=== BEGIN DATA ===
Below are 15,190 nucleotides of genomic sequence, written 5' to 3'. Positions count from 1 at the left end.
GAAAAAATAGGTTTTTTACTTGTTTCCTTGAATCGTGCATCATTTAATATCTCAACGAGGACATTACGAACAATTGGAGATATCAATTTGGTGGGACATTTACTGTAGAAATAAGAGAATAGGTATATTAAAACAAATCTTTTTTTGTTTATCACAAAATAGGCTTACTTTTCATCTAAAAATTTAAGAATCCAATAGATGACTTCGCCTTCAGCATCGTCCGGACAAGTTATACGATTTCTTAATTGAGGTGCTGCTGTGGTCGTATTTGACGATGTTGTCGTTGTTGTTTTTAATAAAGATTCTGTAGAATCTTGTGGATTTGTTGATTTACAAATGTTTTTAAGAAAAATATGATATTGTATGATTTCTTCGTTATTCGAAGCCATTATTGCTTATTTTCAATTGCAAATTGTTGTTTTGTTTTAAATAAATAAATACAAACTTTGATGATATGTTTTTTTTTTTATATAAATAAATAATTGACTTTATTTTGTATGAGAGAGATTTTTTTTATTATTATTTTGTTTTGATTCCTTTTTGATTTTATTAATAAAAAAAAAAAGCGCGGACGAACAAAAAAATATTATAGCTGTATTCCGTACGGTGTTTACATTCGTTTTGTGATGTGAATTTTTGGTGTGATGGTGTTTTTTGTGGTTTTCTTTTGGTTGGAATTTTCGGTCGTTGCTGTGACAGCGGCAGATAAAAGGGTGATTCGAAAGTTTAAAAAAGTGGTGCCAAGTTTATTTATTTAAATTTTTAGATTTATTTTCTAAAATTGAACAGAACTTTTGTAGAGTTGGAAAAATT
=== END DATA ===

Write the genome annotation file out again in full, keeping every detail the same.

Below are 15,190 nucleotides of genomic sequence, written 5' to 3'. Positions count from 1 at the left end.
GAAAAAATAGGTTTTTTACTTGTTTCCTTGAATCGTGCATCATTTAATATCTCAACGAGGACATTACGAACAATTGGAGATATCAATTTGGTGGGACATTTACTGTAGAAATAAGAGAATAGGTATATTAAAACAAATCTTTTTTTGTTTATCACAAAATAGGCTTACTTTTCATCTAAAAATTTAAGAATCCAATAGATGACTTCGCCTTCAGCATCGTCCGGACAAGTTATACGATTTCTTAATTGAGGTGCTGCTGTGGTCGTATTTGACGATGTTGTCGTTGTTGTTTTTAATAAAGATTCTGTAGAATCTTGTGGATTTGTTGATTTACAAATGTTTTTAAGAAAAATATGATATTGTATGATTTCTTCGTTATTCGAAGCCATTATTGCTTATTTTCAATTGCAAATTGTTGTTTTGTTTTAAATAAATAAATACAAACTTTGATGATATGTTTTTTTTTTTATATAAATAAATAATTGACTTTATTTTGTATGAGAGAGATTTTTTTTATTATTATTTTGTTTTGATTCCTTTTTGATTTTATTAATAAAAAAAAAAAGCGCGGACGAACAAAAAAATATTATAGCTGTATTCCGTACGGTGTTTACATTCGTTTTGTGATGTGAATTTTTGGTGTGATGGTGTTTTTTGTGGTTTTCTTTTGGTTGGAATTTTCGGTCGTTGCTGTGACAGCGGCAGATAAAAGGGTGATTCGAAAGTTTAAAAAAGTGGTGCCAAGTTTATTTATTTAAATTTTTAGATTTATTTTCTAAAATTGAACAGAACTTTTGTAGAGTTGGAAAAATT